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Menopause Menu: Can Foods Affect Your Breast Cancer Treatment?

breastcancer eatingforhealth menopausemenu nutritioninmenopause Apr 21, 2021
breast cancer, menopause menu

A while ago, I wrote an article on soy and breast cancer, which sparked my interest in exploring more foods beneficial for menopause symptoms. The result of that interest is my Menopause Menu series, where I explore the benefits that certain foods/herbs could potentially have on menopause- and age-related symptoms. In response to that series, I received some questions about the safety of the foods I mention for breast cancer survivors, especially when taking a hormone-blocking medication such as tamoxifen. I found that question incredibly interesting, so I dug into the research to find out more about the possible contraindicative effects foods/herbs might have on tamoxifen and other similar treatments. 


Have you ever heard that breast cancer survivors or those at-risk for hormone-driven cancers should avoid foods that contain phytoestrogens? The reasoning behind that myth is that the estrogen-like effects from phytoestrogens might undo the estrogen-blocking effect of tamoxifen or other hormone-blocking treatments. The critical factor in understanding why that is not true is knowing that “phytoestrogens are not the same thing as female estrogens.” and “soy does not have estrogenic effects in humans.”

There is no indication that consuming phytoestrogen-containing foods such as soy, tofu, miso, flaxseed, chickpeas, red clover, fava beans, pistachios, to name a few, are contraindicative to tamoxifen or that they increase the risk of breast cancer. Research indicates that soy foods and flaxseeds enhance the hormone-blocking actions of tamoxifen and reduce the risk and recurrence of cancers. The European Food Safety Authority states that “isoflavones do not adversely affect the breast, thyroid or uterus of postmenopausal women.” Phytoestrogens are classified into four phenolic compounds: apigenin (flavone), naringenin (flavanone), genistein (isoflavone), and quercetin (flavonol). One study concluded that Apigenin was found to be the most effective phytoestrogen that strongly inhibits the growth of breast cancer cells, including HER2-positive ones.” If you’re interested in finding out the isoflavone/phytoestrogen content of foods, the USDA has compiled a list that is easily accessible and searchable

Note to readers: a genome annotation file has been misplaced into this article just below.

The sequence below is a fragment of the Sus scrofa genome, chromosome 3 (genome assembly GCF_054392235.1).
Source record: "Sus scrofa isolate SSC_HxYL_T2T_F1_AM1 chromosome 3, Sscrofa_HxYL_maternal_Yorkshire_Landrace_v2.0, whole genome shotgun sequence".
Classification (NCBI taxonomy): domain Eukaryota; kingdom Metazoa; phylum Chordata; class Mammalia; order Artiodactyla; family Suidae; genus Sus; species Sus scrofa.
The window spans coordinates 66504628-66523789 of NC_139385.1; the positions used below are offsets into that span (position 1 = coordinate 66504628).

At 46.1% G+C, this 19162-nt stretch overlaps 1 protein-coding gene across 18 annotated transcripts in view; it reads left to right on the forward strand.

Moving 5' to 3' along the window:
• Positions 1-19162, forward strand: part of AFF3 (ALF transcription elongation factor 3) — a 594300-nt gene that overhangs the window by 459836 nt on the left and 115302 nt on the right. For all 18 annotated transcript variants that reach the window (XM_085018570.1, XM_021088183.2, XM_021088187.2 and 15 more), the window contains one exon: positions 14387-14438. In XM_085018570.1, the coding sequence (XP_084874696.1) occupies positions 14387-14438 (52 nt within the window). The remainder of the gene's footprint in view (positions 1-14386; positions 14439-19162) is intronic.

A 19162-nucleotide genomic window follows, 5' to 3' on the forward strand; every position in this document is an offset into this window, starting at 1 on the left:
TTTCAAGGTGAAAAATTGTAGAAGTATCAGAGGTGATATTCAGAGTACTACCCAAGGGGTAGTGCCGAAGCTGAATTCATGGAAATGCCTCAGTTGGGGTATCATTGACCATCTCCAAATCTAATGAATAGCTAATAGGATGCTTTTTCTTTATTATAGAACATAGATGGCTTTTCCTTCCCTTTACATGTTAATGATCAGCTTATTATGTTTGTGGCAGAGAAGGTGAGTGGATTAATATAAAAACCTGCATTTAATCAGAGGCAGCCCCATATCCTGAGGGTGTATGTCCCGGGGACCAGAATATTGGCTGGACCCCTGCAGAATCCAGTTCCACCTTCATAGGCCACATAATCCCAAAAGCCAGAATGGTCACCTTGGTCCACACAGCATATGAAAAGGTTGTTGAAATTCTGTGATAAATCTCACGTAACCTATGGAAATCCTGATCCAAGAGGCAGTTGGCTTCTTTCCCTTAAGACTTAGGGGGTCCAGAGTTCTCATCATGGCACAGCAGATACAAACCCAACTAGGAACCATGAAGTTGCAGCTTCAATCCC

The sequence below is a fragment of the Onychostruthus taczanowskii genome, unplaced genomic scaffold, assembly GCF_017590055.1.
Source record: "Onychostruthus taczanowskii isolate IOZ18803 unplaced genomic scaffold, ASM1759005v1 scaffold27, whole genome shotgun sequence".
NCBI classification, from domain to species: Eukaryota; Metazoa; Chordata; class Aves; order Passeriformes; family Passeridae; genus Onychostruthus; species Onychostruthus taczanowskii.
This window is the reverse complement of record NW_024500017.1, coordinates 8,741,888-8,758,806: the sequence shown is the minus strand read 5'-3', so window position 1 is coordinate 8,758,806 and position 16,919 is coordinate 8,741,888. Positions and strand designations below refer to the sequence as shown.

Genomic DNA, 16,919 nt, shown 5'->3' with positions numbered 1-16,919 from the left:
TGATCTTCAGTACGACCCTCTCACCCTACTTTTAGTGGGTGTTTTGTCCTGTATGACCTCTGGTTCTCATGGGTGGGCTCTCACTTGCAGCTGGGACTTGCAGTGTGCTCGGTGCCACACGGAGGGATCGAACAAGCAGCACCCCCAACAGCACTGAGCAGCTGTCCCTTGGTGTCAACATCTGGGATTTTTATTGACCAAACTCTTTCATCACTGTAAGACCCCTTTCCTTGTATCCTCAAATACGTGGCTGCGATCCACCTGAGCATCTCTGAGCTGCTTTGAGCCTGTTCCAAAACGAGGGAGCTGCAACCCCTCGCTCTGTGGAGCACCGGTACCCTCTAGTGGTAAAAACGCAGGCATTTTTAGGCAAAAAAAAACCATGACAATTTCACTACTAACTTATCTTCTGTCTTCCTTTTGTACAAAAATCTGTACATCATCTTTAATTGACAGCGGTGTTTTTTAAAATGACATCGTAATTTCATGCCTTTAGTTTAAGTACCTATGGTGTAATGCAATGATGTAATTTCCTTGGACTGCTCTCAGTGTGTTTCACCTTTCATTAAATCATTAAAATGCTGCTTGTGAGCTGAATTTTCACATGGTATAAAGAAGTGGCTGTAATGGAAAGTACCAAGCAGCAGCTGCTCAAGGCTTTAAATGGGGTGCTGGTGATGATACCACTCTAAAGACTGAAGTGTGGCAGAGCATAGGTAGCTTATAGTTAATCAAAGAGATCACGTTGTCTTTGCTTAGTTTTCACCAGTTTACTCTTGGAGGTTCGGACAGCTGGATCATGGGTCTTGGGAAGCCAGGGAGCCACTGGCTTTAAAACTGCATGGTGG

Foods to avoid or limit:

The list below is by no means all-encompassing. It is merely a list of the foods that I found during my research as potentially contraindicative to tamoxifen. I did not find any other potentially dangerous foods, but that doesn’t mean they don’t exist, so please always consult with your doctor when taking any medication and considering changing your diet or adding new foods. 

Grapefruits: Grapefruit is well-known to interfere with numerous medications and should be avoided as much as possible. Due to its effect on a specific type of enzyme, the cytochrome P450 enzymes (CYPs), even one cup of grapefruit juice can limit the efficacy of tamoxifen. 

Nerd alert: I try not to create too much confusion by adding more chemistry and science than necessary, but I still want you to have the resources to research more if you like. So if you’re interested in learning more about what CYPs are and their role in tamoxifen efficacy, you can go here

Tangerines: although less of a problem than grapefruits, tangerines, which contain a nutrient called tangeretin, can also influence the effectiveness of tamoxifen, and it’s safer to keep consumption to a minimum. 

Curcumin/Turmeric: there is evidence to suggest that increased amounts of curcumin/turmeric consumption may interfere with the effectiveness of Tamoxifen. 


During my research, I did not find any evidence to suggest that the consumption of any of the foods I explore in my Menopause Menu series has any adverse effects for breast cancer survivors or interactions with tamoxifen. Please note that while consuming small amounts of food can be beneficial, increasing that amount can potentially pose a health threat. Be careful when consuming supplements with “good” foods/nutrients because they often contain incredibly high amounts that could be harmful or interact with your medication/medical condition. As mentioned above, it is always an excellent idea to reach out to your physician to confirm that adding any new food/supplement will not harm your health.

If you have any topics, you would like me to cover in one of my blogs, leave me a comment or send me a message. I love to research and share knowledge, and the chances are that more women will benefit from having the answer to the question you have.